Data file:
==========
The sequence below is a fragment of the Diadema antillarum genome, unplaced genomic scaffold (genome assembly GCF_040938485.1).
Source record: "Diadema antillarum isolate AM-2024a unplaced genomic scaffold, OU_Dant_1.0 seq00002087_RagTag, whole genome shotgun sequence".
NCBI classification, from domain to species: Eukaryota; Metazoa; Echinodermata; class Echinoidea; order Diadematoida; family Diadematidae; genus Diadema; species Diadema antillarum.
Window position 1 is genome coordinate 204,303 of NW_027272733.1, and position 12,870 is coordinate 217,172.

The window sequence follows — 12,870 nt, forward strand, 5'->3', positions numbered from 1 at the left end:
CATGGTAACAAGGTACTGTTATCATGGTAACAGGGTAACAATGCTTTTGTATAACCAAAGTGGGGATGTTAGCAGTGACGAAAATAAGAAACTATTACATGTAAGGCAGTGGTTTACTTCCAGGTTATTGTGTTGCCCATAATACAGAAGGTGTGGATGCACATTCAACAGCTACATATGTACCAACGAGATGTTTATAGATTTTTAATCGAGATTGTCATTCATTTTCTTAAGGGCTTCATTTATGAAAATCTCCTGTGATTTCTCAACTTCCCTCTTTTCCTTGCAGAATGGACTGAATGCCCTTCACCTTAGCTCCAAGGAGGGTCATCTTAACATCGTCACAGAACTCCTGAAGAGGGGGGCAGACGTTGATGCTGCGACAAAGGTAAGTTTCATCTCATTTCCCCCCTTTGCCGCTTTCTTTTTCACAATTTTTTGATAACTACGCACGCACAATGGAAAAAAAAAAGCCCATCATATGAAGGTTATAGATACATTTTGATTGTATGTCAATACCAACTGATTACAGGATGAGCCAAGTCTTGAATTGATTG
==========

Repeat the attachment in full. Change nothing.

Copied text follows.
The sequence below is a fragment of the Diadema antillarum genome, unplaced genomic scaffold (genome assembly GCF_040938485.1).
Source record: "Diadema antillarum isolate AM-2024a unplaced genomic scaffold, OU_Dant_1.0 seq00002087_RagTag, whole genome shotgun sequence".
NCBI classification, from domain to species: Eukaryota; Metazoa; Echinodermata; class Echinoidea; order Diadematoida; family Diadematidae; genus Diadema; species Diadema antillarum.
Window position 1 is genome coordinate 204,303 of NW_027272733.1, and position 12,870 is coordinate 217,172.

The window sequence follows — 12,870 nt, forward strand, 5'->3', positions numbered from 1 at the left end:
CATGGTAACAAGGTACTGTTATCATGGTAACAGGGTAACAATGCTTTTGTATAACCAAAGTGGGGATGTTAGCAGTGACGAAAATAAGAAACTATTACATGTAAGGCAGTGGTTTACTTCCAGGTTATTGTGTTGCCCATAATACAGAAGGTGTGGATGCACATTCAACAGCTACATATGTACCAACGAGATGTTTATAGATTTTTAATCGAGATTGTCATTCATTTTCTTAAGGGCTTCATTTATGAAAATCTCCTGTGATTTCTCAACTTCCCTCTTTTCCTTGCAGAATGGACTGAATGCCCTTCACCTTAGCTCCAAGGAGGGTCATCTTAACATCGTCACAGAACTCCTGAAGAGGGGGGCAGACGTTGATGCTGCGACAAAGGTAAGTTTCATCTCATTTCCCCCCTTTGCCGCTTTCTTTTTCACAATTTTTTGATAACTACGCACGCACAATGGAAAAAAAAAAGCCCATCATATGAAGGTTATAGATACATTTTGATTGTATGTCAATACCAACTGATTACAGGATGAGCCAAGTCTTGAATTGATTG